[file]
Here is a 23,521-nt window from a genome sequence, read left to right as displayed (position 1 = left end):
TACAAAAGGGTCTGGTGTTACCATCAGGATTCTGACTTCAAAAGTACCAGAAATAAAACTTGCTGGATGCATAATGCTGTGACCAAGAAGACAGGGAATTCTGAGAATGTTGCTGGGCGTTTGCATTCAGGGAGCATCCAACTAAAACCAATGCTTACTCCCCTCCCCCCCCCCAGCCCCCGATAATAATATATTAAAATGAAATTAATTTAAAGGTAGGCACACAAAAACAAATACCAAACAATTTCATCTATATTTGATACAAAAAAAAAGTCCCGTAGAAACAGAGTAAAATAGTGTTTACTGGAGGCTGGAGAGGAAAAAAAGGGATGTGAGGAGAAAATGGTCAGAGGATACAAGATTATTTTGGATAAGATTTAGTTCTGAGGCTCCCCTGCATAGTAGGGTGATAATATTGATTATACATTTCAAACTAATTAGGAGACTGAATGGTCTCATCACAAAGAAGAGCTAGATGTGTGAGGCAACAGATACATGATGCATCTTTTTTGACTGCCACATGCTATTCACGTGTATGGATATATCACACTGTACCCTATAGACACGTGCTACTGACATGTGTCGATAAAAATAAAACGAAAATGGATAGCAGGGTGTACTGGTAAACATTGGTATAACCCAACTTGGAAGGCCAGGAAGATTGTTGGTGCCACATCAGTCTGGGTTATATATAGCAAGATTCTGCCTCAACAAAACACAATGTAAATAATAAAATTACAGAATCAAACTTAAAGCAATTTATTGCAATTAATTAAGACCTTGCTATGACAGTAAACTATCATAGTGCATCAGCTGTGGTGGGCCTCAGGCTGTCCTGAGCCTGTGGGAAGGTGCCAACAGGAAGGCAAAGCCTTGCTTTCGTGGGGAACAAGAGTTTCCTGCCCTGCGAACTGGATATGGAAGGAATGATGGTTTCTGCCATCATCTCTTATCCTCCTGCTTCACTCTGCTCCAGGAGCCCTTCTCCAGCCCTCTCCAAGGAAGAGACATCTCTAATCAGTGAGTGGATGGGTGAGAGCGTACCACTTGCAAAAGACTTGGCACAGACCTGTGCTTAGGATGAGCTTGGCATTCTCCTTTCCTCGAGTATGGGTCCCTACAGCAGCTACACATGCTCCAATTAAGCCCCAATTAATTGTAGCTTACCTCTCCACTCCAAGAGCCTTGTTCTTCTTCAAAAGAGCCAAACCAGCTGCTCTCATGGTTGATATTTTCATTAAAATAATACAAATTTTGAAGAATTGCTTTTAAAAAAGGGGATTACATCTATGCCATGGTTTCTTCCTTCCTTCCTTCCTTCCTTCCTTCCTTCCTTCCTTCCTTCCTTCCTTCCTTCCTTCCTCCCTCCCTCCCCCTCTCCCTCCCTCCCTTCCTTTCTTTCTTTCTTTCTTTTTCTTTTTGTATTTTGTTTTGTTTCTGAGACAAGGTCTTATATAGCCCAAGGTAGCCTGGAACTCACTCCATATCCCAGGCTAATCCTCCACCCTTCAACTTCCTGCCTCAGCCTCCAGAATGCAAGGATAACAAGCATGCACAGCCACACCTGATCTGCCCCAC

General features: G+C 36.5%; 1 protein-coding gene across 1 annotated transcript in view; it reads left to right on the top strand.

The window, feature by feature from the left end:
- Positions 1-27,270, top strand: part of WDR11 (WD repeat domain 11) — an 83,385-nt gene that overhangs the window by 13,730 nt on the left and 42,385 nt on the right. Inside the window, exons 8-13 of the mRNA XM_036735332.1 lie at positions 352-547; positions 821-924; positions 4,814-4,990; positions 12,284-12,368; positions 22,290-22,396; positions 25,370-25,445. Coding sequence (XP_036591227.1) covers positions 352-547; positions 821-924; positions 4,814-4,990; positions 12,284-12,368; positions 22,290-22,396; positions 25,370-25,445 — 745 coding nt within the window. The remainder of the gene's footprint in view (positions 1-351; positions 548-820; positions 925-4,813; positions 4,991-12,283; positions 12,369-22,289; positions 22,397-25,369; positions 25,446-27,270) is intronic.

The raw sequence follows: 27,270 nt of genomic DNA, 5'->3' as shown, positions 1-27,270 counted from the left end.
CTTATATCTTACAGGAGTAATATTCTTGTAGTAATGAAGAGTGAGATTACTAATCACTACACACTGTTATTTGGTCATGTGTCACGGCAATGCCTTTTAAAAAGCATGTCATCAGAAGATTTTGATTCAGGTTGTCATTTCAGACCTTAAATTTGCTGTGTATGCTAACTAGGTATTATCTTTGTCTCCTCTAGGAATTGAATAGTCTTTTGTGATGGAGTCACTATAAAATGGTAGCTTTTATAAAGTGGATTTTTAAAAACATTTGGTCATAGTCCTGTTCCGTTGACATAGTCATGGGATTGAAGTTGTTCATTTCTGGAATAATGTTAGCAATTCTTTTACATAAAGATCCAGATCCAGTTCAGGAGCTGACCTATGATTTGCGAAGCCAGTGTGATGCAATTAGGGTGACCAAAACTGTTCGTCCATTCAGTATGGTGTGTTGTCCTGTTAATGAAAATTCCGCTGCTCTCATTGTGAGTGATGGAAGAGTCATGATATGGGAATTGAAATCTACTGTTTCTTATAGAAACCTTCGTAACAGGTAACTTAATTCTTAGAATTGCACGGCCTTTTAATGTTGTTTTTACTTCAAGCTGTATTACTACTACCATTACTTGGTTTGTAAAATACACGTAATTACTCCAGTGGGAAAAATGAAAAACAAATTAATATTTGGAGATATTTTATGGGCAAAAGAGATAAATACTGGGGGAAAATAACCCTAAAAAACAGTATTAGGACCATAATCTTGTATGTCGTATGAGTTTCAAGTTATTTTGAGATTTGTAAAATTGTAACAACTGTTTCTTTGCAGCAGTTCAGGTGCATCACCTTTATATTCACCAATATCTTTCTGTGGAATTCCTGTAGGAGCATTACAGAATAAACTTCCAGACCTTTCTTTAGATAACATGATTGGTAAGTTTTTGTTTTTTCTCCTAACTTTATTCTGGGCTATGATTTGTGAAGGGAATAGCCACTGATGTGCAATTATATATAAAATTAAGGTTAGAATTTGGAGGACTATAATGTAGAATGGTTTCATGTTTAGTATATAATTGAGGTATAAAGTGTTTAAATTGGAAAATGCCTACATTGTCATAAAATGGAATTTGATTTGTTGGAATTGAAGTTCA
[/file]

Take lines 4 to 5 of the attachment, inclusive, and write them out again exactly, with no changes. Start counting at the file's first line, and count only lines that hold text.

The window, feature by feature from the left end:
- Positions 1-27,270, top strand: part of WDR11 (WD repeat domain 11) — an 83,385-nt gene that overhangs the window by 13,730 nt on the left and 42,385 nt on the right. Inside the window, exons 8-13 of the mRNA XM_036735332.1 lie at positions 352-547; positions 821-924; positions 4,814-4,990; positions 12,284-12,368; positions 22,290-22,396; positions 25,370-25,445. Coding sequence (XP_036591227.1) covers positions 352-547; positions 821-924; positions 4,814-4,990; positions 12,284-12,368; positions 22,290-22,396; positions 25,370-25,445 — 745 coding nt within the window. The remainder of the gene's footprint in view (positions 1-351; positions 548-820; positions 925-4,813; positions 4,991-12,283; positions 12,369-22,289; positions 22,397-25,369; positions 25,446-27,270) is intronic.